When you’re accused of a crime and it’s your first offense, it can be a very confusing time in your life. If you’ve never been arrested or involved in the criminal justice system, you might not know what to do next, what to expect or even what your rights are.
If you’ve been accused of a crime, the first thing you should know is that you have a right to speak with your attorney. Whether you’re facing a misdemeanor charge or felony, working with an attorney is a good idea for a few reasons.
First, your attorney knows the legal system and the laws that may impact your case. They can help you understand what is happening and why, so you can know what to expect.
Second, they’re familiar with judges and prosecutors. They may know the way these people think, which helps them build you a defense that works. For example, a very strict judge may have specific pieces of information that they like to receive or a certain way they’d like defendants to dress. Any inside information can help you look better in court and improve your chances of avoiding a conviction or minimizing the damage from one.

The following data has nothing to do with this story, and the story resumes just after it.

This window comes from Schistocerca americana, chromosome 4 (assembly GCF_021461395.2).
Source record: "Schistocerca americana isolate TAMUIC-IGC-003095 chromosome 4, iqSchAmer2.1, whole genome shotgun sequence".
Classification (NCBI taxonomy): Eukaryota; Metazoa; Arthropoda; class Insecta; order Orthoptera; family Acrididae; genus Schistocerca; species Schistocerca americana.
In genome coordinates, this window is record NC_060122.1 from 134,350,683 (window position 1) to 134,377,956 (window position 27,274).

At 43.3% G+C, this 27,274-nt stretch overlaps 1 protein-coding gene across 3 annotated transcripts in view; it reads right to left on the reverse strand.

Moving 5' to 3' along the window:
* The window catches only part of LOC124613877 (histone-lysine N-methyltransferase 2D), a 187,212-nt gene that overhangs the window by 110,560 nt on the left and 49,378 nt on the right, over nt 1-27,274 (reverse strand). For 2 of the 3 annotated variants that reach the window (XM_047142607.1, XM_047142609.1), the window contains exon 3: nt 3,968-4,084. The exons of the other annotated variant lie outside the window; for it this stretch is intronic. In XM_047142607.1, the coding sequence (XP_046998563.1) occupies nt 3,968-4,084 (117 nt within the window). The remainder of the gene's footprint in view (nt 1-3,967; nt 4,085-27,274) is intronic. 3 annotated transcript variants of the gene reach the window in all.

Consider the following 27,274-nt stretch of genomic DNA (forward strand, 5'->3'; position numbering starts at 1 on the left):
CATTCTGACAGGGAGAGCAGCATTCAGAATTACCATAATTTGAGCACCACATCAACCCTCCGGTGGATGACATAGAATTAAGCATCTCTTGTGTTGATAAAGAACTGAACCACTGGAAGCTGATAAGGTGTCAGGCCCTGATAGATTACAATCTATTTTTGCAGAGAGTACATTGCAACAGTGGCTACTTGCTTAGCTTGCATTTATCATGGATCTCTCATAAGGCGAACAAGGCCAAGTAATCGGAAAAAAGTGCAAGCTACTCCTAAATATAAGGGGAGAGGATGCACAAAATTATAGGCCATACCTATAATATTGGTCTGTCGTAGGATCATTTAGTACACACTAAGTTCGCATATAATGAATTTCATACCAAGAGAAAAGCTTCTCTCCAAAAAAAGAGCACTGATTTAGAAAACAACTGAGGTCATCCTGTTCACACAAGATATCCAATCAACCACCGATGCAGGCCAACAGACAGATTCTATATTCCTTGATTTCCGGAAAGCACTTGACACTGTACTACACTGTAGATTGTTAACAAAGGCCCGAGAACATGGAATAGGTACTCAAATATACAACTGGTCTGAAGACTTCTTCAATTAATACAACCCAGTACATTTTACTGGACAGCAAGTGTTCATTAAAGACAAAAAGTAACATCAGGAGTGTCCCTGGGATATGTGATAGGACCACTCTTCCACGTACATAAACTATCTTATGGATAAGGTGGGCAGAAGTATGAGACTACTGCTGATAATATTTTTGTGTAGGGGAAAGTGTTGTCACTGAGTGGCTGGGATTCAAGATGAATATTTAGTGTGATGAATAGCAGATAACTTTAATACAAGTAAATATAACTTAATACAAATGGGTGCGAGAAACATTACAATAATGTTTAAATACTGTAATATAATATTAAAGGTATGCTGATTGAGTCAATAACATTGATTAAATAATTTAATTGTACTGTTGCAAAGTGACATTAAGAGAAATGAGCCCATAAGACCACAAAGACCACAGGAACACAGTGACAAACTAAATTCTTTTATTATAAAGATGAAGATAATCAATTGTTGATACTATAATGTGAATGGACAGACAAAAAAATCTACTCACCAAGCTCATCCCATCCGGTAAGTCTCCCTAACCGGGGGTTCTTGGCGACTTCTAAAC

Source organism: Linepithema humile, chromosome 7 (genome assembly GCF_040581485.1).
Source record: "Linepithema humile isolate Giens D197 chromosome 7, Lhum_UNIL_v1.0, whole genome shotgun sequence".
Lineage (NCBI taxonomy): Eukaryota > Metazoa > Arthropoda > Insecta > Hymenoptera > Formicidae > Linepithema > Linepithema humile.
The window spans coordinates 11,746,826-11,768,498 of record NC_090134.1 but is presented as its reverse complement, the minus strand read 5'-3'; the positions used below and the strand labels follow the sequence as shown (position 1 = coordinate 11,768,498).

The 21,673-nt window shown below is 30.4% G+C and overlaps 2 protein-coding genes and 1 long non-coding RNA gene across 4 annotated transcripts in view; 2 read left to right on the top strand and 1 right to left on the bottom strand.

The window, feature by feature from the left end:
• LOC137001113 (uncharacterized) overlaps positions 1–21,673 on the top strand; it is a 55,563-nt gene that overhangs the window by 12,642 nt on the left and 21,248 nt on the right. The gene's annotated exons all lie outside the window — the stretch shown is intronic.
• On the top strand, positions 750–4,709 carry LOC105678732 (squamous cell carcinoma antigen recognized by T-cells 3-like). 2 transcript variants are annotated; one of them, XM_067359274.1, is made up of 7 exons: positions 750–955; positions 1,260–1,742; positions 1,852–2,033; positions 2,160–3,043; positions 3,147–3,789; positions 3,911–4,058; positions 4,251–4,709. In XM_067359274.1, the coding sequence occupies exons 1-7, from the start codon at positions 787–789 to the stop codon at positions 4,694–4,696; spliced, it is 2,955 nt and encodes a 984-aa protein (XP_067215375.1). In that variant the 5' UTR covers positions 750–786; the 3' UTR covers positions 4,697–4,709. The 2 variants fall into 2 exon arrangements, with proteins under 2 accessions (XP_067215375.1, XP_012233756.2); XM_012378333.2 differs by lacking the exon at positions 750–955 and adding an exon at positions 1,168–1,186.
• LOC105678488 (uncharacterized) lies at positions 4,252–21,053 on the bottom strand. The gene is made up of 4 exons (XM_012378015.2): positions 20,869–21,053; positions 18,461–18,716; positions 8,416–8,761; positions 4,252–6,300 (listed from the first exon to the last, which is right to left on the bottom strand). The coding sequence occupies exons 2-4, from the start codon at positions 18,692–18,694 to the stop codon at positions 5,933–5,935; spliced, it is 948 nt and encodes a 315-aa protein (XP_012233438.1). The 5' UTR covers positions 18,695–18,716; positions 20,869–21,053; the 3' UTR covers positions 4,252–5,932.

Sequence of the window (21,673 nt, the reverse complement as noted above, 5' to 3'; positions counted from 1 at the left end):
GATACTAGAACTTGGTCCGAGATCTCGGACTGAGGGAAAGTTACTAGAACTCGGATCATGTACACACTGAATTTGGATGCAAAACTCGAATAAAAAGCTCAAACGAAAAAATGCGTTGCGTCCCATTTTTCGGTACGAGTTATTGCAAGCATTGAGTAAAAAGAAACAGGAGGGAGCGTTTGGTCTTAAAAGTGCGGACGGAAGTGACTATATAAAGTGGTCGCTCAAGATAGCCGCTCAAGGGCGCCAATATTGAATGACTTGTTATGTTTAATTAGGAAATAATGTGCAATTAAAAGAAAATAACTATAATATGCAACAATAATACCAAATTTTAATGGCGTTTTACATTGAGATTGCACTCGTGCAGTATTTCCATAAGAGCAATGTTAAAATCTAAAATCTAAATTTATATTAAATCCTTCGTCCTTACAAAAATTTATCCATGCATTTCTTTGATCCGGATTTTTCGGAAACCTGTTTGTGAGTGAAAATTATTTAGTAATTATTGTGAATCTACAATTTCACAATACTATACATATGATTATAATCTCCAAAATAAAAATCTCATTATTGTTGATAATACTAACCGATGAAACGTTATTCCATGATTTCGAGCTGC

A third reason to talk to your attorney is because they know how to defend people in your situation and know how to protect your rights. You may be surprised to know that some juries could be biased or that the authorities could make mistakes when collecting evidence. Your attorney’s job is to look for bias and mistakes, so that they can protect you against unfair treatment.
After you talk to your attorney, they’ll start guiding you on what you should (or should not) do or say. For example, they can speak with you before an interview with the police and help you avoid saying things that might make it harder to defend yourself later. They can help you know how to act in court and explain the appropriate way to address the judge. They can even help you dress a certain way to make a better impression.
As a first-time offender, you should take your case seriously. Don’t think that a first-time offense will be treated with leniency. It’s up to you to take steps to protect yourself and your rights. Your attorney will be there to help you do so and to provide you with the support you need throughout the process.